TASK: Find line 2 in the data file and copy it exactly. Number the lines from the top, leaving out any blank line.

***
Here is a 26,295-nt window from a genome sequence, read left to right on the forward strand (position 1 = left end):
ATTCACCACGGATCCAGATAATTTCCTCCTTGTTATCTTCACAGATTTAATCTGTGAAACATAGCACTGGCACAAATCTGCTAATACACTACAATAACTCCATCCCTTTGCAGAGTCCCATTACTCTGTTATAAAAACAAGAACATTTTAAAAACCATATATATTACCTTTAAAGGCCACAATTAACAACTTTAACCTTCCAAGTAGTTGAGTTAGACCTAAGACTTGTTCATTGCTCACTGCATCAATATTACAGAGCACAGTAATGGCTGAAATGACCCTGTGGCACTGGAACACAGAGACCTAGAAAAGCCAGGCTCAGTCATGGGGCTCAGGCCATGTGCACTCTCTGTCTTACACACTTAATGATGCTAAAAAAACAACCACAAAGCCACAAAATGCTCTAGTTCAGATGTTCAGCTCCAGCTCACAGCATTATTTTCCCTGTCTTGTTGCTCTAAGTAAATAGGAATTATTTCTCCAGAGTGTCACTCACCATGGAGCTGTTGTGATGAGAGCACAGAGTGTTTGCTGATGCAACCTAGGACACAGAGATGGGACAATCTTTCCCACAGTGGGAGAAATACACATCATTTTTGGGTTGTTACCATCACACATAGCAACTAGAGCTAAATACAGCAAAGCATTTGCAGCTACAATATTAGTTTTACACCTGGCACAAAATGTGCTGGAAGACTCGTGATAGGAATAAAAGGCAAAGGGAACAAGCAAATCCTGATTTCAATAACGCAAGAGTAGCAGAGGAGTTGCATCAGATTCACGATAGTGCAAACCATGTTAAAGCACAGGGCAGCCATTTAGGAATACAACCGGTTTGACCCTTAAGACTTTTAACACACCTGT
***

ATTCACCACGGATCCAGATAATTTCCTCCTTGTTATCTTCACAGATTTAATCTGTGAAACATAGCACTGGCACAAATCTGCTAATACACTACAATAACTCCATCCCTTTGCAGAGTCCCATTACTCTGTTATAAAAACAAGAACATTTTAAAAACCATATATATTACCTTTAAAGGCCACAATTAACAACTTTAACCTTCCAAGTAGTTGAGTTAGACCTAAGACTTGTTCATTGCTCACTGCATCAATATTACAGAGCACAGTAATGGCTGAAATGACCCTGTGGCACTGGAACACAGAGACCTAGAAAAGCCAGGCTCAGTCATGGGGCTCAGGCCATGTGCACTCTCTGTCTTACACACTTAATGATGCTAAAAAAACAACCACAAAGCCACAAAATGCTCTAGTTCAGATGTTCAGCTCCAGCTCACAGCATTATTTTCCCTGTCTTGTTGCTCTAAGTAAATAGGAATTATTTCTCCAGAGTGTCACTCACCATGGAGCTGTTGTGATGAGAGCACAGAGTGTTTGCTGATGCAACCTAGGACACAGAGATGGGACAATCTTTCCCACAGTGGGAGAAATACACATCATTTTTGGGTTGTTACCATCACACATAGCAACTAGAGCTAAATACAGCAAAGCATTTGCAGCTACAATATTAGTTTTACACCTGGCACAAAATGTGCTGGAAGACTCGTGATAGGAATAAAAGGCAAAGGGAACAAGCAAATCCTGATTTCAATAACGCAAGAGTAGCAGAGGAGTTGCATCAGATTCACGATAGTGCAAACCATGTTAAAGCACAGGGCAGCCATTTAGGAATACAACCGGTTTGACCCTTAAGACTTTTAACACACCTGT